Mounting clues suggest the coronavirus might trigger diabetes
Evidence from tissue studies and some people with COVID-19 shows that the virus damages insulin-producing cells.
Not smoking and being socially active keys to longevity
Researchers have discovered some of the secrets to longevity with new research revealing not smoking and being social engaged throughout older age are common traits of New Zealand centenarians.
How exercise supports your mental fitness: Current recommendations
Sporting activities can bring about a long-term improvement in cognitive performance across all age groups. However, the effects differ between men and women, and not all sports provide the same impact. Researchers have provided recommendations based on a comprehensive analysis of previous studies.
5 sports scientifically proven to help you live longer
Any amount of exercise is good exercise. In addition to making you healthier, some sports and exercises can even help you live longer. That doesn’t mean, however, that all exercise is on an equal playing field in terms of longevity.
Vitamin D boosts chances of walking after hip fracture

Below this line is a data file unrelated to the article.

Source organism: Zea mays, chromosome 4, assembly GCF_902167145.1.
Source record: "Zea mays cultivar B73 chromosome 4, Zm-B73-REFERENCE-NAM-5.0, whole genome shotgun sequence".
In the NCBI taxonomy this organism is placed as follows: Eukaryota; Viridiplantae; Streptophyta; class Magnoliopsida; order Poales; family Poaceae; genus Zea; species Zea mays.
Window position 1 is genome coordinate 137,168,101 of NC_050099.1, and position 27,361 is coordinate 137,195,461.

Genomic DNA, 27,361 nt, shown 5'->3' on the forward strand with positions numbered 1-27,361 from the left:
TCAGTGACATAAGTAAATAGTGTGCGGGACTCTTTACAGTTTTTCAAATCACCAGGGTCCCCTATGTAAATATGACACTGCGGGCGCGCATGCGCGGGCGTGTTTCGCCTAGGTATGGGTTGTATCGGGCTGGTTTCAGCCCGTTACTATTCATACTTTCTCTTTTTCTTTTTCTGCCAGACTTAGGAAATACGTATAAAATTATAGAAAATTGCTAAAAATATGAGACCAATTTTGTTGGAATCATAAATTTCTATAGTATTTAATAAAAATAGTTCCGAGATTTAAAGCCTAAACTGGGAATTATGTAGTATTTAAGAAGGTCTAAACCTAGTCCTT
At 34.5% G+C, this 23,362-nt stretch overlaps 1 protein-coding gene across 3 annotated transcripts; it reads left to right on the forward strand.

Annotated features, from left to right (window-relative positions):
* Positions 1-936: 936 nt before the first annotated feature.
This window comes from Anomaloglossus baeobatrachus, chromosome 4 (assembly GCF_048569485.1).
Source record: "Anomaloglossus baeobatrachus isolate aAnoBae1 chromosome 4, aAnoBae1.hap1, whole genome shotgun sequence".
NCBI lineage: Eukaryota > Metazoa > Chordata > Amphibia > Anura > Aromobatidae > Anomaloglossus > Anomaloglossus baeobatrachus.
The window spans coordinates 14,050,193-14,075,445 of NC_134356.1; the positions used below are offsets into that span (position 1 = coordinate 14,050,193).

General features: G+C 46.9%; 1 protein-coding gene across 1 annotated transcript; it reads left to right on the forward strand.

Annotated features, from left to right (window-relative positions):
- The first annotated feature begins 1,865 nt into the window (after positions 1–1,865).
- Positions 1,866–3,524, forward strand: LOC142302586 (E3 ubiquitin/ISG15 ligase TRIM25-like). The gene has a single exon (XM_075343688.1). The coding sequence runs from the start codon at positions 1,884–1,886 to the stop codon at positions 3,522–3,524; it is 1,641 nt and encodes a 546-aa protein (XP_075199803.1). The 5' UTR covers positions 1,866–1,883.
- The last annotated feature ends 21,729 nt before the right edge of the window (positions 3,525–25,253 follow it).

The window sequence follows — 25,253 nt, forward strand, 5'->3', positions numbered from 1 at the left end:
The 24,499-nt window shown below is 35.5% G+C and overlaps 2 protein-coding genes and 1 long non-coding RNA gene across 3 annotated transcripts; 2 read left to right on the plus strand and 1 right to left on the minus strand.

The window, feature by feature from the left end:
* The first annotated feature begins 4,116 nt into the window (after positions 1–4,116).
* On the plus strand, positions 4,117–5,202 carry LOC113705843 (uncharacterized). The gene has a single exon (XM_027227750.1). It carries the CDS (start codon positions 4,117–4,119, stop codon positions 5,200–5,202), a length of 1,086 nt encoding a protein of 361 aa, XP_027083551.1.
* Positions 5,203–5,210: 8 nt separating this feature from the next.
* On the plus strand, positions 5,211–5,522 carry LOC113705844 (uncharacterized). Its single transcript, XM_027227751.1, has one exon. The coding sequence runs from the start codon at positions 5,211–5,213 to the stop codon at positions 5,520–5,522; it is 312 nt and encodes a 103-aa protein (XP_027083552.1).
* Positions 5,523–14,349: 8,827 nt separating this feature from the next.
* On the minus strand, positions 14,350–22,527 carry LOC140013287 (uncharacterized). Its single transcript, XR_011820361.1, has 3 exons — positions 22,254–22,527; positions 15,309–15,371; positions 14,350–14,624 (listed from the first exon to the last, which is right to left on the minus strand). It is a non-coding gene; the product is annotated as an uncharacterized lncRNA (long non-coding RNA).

Senior citizens who are not vitamin D deficient have a better chance of walking after hip fracture surgery, according to a Rutgers-led study.
Unconscious food cravings may make bariatric surgery less effective for extreme obesity
Patients with extreme obesity are prone to unconscious food impulses and cravings that may make it challenging for them to maintain weight loss after bariatric surgery, according to research that was accepted for presentation at ENDO 2020, the Endocrine Society's annual meeting, and will be published in a special supplemental section of the Journal of the Endocrine Society.
Behavioral therapy can relieve overactive bladder symptoms
Men often rely on drugs to manage overactive bladder symptoms, such as frequent urination, urgency, incontinence, and nocturia (having to use the bathroom at night). However, a study published online Jan. 13, 2020, by JAMA Internal Medicine suggests that adding behavioral therapy may lead to better results.
Study shows ICU patients with low-risk penicillin allergies can be tested and treated
Many patients previously diagnosed with a penicillin allergy can have their allergy label removed after testing and safely undergo treatment with penicillin medications, according to a study published in American Journal of Respiratory and Critical Care Medicine.